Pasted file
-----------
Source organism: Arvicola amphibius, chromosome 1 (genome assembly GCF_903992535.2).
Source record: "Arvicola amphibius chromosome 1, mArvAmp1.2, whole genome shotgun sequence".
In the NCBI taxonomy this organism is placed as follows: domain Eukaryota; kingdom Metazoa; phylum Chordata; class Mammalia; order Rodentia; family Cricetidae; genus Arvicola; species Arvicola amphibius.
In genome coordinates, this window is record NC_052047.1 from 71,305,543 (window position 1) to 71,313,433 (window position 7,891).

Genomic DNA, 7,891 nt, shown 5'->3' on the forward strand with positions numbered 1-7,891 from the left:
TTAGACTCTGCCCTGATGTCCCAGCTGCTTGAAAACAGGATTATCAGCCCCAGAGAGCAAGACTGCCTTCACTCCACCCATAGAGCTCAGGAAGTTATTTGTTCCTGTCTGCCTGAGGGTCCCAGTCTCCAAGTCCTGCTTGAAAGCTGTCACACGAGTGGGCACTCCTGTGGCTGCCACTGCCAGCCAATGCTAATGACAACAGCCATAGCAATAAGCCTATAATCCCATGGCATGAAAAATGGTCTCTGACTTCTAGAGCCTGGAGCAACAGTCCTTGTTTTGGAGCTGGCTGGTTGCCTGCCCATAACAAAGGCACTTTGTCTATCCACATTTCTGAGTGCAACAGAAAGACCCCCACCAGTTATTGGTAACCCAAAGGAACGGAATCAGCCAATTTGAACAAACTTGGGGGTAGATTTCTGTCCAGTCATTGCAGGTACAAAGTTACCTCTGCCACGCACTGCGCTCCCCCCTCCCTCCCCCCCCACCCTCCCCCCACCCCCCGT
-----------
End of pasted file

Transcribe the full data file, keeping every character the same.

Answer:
Source organism: Arvicola amphibius, chromosome 1 (genome assembly GCF_903992535.2).
Source record: "Arvicola amphibius chromosome 1, mArvAmp1.2, whole genome shotgun sequence".
In the NCBI taxonomy this organism is placed as follows: domain Eukaryota; kingdom Metazoa; phylum Chordata; class Mammalia; order Rodentia; family Cricetidae; genus Arvicola; species Arvicola amphibius.
In genome coordinates, this window is record NC_052047.1 from 71,305,543 (window position 1) to 71,313,433 (window position 7,891).

Genomic DNA, 7,891 nt, shown 5'->3' on the forward strand with positions numbered 1-7,891 from the left:
TTAGACTCTGCCCTGATGTCCCAGCTGCTTGAAAACAGGATTATCAGCCCCAGAGAGCAAGACTGCCTTCACTCCACCCATAGAGCTCAGGAAGTTATTTGTTCCTGTCTGCCTGAGGGTCCCAGTCTCCAAGTCCTGCTTGAAAGCTGTCACACGAGTGGGCACTCCTGTGGCTGCCACTGCCAGCCAATGCTAATGACAACAGCCATAGCAATAAGCCTATAATCCCATGGCATGAAAAATGGTCTCTGACTTCTAGAGCCTGGAGCAACAGTCCTTGTTTTGGAGCTGGCTGGTTGCCTGCCCATAACAAAGGCACTTTGTCTATCCACATTTCTGAGTGCAACAGAAAGACCCCCACCAGTTATTGGTAACCCAAAGGAACGGAATCAGCCAATTTGAACAAACTTGGGGGTAGATTTCTGTCCAGTCATTGCAGGTACAAAGTTACCTCTGCCACGCACTGCGCTCCCCCCTCCCTCCCCCCCCACCCTCCCCCCACCCCCCGT